PhD Thesis Colloquium: Ms. Madhavi Tripathi (28/05/24)

2 minute read

Thesis title:

Thermoresponsive CuS-based nanocomposites Mimicking Red Blood Cells for Combinatorial Therapy and Photoacoustic Imaging

Faculty advisor(s):

Prof. Ashok M Raichur


28th May, 2024 (Tuesday), 03:00 PM (India Standard Time)


KPA Auditorium, Department of Materials Engineering


Treating advanced non-small cell lung cancer (NSCLC) presents significant challenges, particularly with traditional chemotherapy and molecular-targeted therapies. These treatments often suffer from limitations such as non-specific targeting, affecting both healthy and cancerous cells, low bioavailability, and the development of resistance by cancer cells, which reduces their effectiveness. Nano-drug delivery systems are revolutionizing lung cancer treatment. However, a major challenge is that only a small fraction of administered nanoparticles reach the target tumor site, with delivery rates as low as 0.7%. Smaller nanoparticles penetrate tumors more effectively but are quickly cleared from the body and have reduced drug-loading capacities. Conversely, larger nanoparticles can carry more drugs but may struggle to penetrate deeply into tumors. Overcoming these issues requires a unique combination of strategies. Additionally, most nanoparticles are attacked by the immune system, necessitating methods to evade immune detection.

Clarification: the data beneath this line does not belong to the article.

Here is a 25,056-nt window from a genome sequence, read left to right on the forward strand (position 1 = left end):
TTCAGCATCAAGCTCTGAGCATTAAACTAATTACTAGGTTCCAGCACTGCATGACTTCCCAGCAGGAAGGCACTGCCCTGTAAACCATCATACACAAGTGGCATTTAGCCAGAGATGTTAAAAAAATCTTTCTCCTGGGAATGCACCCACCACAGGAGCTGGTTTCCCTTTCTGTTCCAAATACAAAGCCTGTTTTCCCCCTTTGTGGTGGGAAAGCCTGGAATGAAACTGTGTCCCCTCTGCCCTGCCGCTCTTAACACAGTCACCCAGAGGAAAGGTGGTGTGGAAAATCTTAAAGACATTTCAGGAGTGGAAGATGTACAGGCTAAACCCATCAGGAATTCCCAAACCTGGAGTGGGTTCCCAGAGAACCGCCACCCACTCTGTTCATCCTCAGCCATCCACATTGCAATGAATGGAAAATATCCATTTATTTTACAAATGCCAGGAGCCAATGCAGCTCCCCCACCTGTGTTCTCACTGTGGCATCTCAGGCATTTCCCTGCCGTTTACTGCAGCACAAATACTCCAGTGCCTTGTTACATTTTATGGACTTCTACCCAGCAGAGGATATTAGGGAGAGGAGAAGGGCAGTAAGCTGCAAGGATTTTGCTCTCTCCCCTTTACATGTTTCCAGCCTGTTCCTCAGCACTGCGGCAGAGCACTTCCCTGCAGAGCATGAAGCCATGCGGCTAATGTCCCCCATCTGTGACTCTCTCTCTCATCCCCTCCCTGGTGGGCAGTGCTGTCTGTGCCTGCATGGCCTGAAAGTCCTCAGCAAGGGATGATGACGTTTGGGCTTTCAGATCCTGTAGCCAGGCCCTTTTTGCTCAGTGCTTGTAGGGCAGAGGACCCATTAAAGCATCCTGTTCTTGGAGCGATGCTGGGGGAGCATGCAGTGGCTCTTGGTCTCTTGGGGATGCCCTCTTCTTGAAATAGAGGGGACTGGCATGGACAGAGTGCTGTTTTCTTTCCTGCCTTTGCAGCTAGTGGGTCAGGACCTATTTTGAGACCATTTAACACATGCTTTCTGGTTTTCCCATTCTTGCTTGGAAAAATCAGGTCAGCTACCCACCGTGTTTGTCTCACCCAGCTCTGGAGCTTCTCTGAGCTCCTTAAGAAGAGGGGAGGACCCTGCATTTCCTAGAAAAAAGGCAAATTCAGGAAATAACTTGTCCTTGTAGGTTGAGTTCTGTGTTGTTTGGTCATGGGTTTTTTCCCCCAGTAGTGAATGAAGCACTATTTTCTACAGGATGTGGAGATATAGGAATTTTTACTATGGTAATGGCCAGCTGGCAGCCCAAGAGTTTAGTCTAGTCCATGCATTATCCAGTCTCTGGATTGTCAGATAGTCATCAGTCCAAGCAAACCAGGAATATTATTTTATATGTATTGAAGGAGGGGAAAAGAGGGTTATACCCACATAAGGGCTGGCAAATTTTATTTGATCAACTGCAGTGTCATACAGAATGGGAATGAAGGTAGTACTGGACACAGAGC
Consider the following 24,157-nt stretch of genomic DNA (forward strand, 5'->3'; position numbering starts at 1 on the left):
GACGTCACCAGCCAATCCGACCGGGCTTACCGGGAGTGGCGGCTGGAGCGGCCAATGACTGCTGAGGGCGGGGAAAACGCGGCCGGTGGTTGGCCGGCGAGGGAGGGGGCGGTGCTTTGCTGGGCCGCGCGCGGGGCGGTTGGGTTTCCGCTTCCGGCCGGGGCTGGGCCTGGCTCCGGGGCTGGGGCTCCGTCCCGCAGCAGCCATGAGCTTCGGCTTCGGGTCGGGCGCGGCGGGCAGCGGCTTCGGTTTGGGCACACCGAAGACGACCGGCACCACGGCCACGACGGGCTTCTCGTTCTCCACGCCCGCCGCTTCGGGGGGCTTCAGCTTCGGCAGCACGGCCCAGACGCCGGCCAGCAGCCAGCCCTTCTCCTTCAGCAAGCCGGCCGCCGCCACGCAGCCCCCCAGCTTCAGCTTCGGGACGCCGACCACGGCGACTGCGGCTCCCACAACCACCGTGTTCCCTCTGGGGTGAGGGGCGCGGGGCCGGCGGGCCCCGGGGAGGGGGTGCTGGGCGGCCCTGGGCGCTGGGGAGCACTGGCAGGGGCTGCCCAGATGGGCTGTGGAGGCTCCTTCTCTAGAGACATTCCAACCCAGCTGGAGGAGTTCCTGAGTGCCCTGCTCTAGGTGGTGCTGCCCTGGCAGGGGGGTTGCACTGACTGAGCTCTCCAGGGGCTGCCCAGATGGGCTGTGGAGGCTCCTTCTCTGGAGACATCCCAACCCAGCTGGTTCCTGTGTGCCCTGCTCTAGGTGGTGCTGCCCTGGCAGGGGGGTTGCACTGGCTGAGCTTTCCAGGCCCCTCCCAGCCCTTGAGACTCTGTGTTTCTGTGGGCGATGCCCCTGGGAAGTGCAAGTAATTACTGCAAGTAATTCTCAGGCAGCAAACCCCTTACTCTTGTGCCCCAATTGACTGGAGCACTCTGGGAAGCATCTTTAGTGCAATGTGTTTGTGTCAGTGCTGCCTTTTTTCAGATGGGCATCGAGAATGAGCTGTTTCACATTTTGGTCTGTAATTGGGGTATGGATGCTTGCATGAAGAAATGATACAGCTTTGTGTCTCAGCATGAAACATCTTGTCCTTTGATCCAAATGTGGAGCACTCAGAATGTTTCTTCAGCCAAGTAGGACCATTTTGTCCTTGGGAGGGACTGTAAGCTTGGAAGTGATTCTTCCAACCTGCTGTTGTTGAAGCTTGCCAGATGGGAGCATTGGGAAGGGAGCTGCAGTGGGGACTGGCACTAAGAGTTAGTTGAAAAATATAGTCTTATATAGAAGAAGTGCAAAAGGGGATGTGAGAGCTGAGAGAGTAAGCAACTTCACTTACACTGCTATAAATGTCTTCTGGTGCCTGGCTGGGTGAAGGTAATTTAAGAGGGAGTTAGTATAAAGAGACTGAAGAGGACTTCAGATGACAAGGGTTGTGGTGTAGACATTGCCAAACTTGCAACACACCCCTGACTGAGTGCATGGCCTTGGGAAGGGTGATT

Addressing the limitations and gaps of current drug delivery methods, this study aims to design a multistage delivery system that mimics red blood cells (RBCs) for site-specific drug delivery. This system integrates a tyrosine kinase inhibitor with copper sulfide (CuS) nanoparticles encapsulated within a thermoresponsive nanogel to achieve photothermal therapy (PTT), targeted chemotherapy, and photoacoustic imaging (PAI). Initially, various strategies were employed to prepare a robust and multifunctional CuS nanoparticle characterized by small size, functionalization capability, and optimal photothermal efficiency. This process involved exploring various methods and materials, which were evaluated for their material properties, phototheranostic capabilities, and anticancer properties. Ultimately, a particle prepared using Mucin was finalized and further evaluated for its in vivo photoacoustic imaging capability.

Next, to facilitate the on-demand release of CuS and the drug, a NIPAM-based nanogel was designed to degrade at elevated temperatures, allowing for targeted drug release. The nanogel was engineered to release its components only in response to thermal stimuli, with a transition temperature above body temperature. Additionally, the potential of coating this loaded nanogel with an RBC membrane to mimic natural RBCs was investigated, thereby avoiding immune responses and opsonization.

The nanoparticles underwent extensive in vitro assays and spheroid studies. The developed system was ultimately tested on lung tumor-bearing mouse models to evaluate its effectiveness. The results demonstrated a significant impact of the multistage and multimodal system on tumor regression compared to individual components, with no observed toxicity upon application.